New Year's Eve traditions around
the world said to bring you good luck
A common tradition in Colombia is to run hard and fast around the house with a
suitcase in hand to ensure a year of traveling. Great for someone who suffers
No, the Danes do not smash plates on each others' doors, despite the
Viking-esque rumors. They do, however, stand on chairs and jump off of them at
the stroke of midnight. By taking your feet off the ground in the final moments
of the year, it is said that you'll leave all the bad spirits behind as you
"jump into" a fresh, new year.Germany
In Germany, many people rub chimney ashes on their foreheads for good fortune
and health. Like many Nordic countries, they also indulge in a fortune telling
ritual by pouring molten lead into cold water, and the shape of the cooled
metal predicts your fortune. Shapes such as a heart or anchor will predict new
love or hard times ahead, respectively.
In Greece, the pomegranate has held strong symbolic meaning since ancient
times. A common tradition on New Year's Eve is to throw pomegranates on the
ground, and break them apart. The more they burst, the more abundance your
household will have.Ireland
A very old custom, and still practiced by some today in Ireland, is for the
unmarried women to place mistletoe leaves under their pillow. This is believed
to bring good fortune, hoping to find love in the new year.Mexico
Mexicans celebrate by eating 12 grapes, one for each of the 12 clock chimes at
midnight, making a wish with each one. The grapes also represent the 12 months
of the new year, and each wish is to ensure a lucky month. However, a sour
grape will represent a particularly unlucky month and a wish unfulfilled.Russia
New Year's Eve is a big deal in Russia, and is very similar to how we celebrate
Christmas in the West. One wish-making custom on New Year's Eve is to write
your wish on a piece of paper, burn it, and mix the ashes in your champagne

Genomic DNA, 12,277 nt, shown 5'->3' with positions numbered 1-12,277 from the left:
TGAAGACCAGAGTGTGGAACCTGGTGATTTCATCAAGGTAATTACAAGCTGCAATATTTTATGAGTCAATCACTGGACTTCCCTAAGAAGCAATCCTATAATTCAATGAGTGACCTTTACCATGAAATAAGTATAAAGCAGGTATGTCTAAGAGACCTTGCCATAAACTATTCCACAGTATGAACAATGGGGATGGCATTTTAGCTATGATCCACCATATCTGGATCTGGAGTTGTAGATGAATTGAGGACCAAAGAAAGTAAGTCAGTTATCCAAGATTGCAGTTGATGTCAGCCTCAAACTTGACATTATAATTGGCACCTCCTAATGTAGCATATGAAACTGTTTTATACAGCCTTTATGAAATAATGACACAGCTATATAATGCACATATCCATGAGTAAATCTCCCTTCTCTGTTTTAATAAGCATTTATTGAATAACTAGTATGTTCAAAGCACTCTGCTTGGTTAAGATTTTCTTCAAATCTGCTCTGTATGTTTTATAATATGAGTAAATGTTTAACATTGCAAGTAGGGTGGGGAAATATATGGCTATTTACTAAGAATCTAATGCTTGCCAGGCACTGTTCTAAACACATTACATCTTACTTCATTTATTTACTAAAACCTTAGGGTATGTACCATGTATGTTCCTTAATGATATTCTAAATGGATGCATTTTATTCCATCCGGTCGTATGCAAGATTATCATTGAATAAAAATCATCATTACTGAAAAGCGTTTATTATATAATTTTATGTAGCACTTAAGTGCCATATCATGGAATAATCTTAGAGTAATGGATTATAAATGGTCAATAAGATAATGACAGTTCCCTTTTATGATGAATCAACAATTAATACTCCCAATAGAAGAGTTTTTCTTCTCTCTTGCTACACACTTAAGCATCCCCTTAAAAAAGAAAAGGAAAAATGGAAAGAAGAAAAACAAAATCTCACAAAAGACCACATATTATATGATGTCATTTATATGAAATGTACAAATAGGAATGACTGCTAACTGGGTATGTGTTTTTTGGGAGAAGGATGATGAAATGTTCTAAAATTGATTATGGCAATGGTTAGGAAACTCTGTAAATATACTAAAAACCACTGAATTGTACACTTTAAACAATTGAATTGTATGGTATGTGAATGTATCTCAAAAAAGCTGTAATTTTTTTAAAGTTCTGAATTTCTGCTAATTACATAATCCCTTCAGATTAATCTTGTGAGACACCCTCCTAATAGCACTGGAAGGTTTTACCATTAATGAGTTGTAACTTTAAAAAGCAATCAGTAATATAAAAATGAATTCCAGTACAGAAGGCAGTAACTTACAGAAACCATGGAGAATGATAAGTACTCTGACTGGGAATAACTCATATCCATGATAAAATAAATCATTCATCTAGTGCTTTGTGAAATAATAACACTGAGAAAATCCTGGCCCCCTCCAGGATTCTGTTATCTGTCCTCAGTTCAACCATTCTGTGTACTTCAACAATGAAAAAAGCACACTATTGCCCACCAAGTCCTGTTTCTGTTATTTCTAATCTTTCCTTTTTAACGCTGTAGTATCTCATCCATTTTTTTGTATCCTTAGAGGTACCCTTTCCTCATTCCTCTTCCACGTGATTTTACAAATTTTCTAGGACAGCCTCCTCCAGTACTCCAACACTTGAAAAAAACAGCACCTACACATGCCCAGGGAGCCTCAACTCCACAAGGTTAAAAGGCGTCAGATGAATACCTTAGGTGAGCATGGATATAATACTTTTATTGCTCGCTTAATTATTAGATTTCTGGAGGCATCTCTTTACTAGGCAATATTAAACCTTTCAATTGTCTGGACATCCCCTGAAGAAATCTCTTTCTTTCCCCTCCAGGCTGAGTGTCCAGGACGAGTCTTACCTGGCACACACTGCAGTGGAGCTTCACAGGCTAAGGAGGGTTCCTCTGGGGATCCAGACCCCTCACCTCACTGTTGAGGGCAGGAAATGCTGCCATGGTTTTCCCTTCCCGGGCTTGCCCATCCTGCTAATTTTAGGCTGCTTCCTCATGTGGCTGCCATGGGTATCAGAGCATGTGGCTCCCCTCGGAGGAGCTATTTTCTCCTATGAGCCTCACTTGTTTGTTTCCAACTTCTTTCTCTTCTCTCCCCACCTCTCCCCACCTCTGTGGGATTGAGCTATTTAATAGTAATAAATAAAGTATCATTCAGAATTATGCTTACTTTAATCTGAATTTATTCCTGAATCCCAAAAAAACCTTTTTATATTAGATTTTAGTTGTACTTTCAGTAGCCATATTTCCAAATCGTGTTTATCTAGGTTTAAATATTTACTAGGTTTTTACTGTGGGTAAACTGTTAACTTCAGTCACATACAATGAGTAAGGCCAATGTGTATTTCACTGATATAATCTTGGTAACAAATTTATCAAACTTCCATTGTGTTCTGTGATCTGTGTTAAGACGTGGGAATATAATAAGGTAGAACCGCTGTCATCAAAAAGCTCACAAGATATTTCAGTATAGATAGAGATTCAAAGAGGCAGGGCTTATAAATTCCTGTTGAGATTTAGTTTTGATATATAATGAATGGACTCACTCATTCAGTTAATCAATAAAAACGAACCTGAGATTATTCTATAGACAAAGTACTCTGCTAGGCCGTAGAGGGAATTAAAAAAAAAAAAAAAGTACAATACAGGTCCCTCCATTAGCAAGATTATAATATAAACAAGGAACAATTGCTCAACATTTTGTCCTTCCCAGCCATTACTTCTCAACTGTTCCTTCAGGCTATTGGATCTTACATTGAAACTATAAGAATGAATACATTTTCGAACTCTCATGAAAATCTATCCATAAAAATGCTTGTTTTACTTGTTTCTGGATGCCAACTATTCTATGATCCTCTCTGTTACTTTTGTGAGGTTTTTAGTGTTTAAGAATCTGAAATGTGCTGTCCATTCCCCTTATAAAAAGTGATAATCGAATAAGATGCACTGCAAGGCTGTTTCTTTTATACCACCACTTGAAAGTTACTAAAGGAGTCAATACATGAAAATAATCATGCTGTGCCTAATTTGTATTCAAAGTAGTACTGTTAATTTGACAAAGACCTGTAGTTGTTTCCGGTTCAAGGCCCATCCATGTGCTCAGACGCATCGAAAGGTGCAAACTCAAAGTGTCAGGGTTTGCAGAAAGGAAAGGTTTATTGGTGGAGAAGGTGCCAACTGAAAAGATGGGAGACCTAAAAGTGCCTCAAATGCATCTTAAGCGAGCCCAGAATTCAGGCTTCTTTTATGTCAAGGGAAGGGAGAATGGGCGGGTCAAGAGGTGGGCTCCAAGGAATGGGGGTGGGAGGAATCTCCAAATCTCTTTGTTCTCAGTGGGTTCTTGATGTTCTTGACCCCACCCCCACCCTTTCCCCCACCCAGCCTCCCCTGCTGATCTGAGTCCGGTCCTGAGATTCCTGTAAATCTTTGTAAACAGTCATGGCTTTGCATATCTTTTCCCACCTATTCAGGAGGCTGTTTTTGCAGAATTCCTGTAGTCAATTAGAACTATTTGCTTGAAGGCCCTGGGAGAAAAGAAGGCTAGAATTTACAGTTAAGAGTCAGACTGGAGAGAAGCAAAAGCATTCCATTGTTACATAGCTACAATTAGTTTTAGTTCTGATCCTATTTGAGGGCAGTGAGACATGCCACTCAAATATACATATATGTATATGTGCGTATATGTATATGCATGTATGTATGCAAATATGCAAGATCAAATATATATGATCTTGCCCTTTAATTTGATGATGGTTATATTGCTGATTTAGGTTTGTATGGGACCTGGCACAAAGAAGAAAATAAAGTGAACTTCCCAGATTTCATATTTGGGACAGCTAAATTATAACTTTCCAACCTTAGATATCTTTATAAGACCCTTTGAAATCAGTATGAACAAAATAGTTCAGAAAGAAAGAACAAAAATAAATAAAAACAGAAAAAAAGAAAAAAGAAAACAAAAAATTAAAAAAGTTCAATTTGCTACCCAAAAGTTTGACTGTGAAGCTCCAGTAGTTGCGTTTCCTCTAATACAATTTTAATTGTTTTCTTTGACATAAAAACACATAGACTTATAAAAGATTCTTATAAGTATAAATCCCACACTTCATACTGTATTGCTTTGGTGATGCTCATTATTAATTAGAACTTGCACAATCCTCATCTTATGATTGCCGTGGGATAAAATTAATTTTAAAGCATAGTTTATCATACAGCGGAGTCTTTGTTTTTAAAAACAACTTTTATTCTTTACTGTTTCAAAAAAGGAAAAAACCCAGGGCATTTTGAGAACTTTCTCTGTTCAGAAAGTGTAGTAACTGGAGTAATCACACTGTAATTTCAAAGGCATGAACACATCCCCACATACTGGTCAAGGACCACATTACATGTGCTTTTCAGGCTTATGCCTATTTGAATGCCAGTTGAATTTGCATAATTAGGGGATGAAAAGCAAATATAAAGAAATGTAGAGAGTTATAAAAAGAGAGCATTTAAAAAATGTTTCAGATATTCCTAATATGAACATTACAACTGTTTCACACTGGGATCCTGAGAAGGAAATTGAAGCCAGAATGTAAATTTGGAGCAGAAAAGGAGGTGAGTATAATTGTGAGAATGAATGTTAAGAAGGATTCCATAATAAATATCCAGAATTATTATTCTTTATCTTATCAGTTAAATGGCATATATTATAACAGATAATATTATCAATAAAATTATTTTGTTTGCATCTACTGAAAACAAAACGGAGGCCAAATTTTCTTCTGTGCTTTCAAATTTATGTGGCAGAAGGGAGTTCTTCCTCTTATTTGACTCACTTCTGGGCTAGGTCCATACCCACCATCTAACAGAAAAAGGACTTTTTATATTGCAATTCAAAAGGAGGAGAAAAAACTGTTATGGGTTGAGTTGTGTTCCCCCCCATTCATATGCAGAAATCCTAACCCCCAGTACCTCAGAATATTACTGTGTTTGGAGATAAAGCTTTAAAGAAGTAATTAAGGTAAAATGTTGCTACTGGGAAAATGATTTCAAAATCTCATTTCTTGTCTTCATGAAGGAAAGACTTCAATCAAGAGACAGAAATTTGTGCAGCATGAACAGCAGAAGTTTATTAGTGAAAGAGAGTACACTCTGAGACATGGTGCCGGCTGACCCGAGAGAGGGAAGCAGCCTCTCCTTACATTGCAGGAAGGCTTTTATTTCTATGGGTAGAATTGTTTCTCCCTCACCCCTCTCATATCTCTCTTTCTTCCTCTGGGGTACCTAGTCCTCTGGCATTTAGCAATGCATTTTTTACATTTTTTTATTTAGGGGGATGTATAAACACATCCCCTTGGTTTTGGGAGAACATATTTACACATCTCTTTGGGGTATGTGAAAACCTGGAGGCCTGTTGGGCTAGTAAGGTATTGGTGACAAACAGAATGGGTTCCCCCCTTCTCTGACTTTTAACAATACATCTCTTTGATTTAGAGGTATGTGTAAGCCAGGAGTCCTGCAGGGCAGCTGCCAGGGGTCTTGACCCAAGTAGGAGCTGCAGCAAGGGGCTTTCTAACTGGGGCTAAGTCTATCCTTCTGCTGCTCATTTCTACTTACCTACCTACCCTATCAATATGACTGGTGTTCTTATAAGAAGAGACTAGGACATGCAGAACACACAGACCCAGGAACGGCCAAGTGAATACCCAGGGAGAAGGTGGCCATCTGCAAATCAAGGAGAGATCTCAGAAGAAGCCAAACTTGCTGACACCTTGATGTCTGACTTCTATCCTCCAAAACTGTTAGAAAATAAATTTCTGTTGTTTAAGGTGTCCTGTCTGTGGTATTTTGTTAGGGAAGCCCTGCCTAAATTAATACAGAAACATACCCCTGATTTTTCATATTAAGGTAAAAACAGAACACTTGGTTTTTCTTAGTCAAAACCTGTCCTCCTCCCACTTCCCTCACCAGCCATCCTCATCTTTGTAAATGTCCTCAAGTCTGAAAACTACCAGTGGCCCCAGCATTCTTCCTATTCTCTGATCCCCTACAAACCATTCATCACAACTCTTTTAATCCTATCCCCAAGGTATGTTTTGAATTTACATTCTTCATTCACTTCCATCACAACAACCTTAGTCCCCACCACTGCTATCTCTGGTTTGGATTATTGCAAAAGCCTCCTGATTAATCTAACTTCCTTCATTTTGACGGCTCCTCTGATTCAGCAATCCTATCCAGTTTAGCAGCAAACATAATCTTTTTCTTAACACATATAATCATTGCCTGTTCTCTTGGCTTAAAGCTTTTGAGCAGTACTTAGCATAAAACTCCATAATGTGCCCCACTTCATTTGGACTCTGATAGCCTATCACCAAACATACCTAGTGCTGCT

glass before drinking it at the stroke of midnight.Scotland
In Scotland, they celebrate Hogmanay, and the most popular tradition is the
"first-footing," which involves the first person to "cross the
threshold" (enter the front door) of a friend's house that will determine
that household's fortune of the new year. The first foot is expected to bring
luck-bearing gifts of coal, salt, bread, whiskey and a coin, and enter saying "A
happy New Year and good tidings to you and yours!"United States
Passed down from English and German folklore, Americans kissing their special
someone at midnight has been a common tradition said to bring good fortune and
erase bitter memories. Originally, it was believed that the first person you
encountered at the start of the new year would determine whether you had good
or bad luck in the new year, so you'd kiss them to seal the deal. Over time,
the custom changed to selecting who you wanted your good fortune to be shared
Venezuelans wear bright yellow underwear for luck, and typically showcase it
for the world to see. Whether that means wearing underwear on the outside or no
pants at all, each are supposedly good luck. Other variations of the same
ritual include wearing different colors for what you want to have in the new
year: red for love, gold for wealth, and white for peace and a fresh start.
You can view all of this information here.
7 New Year’s Good Luck Traditions
Around the World
1. Keep your money under the carpet - To have more money
next year, consider saving it all up for New Year’s Eve – just like some Romanians like to
do. Among this group of Eastern Europeans, rumor has is that putting bills
under the rug before the clock ticks midnight guarantees a prosperous year
ahead. To enhance your chances at that fortune, be sure to wear red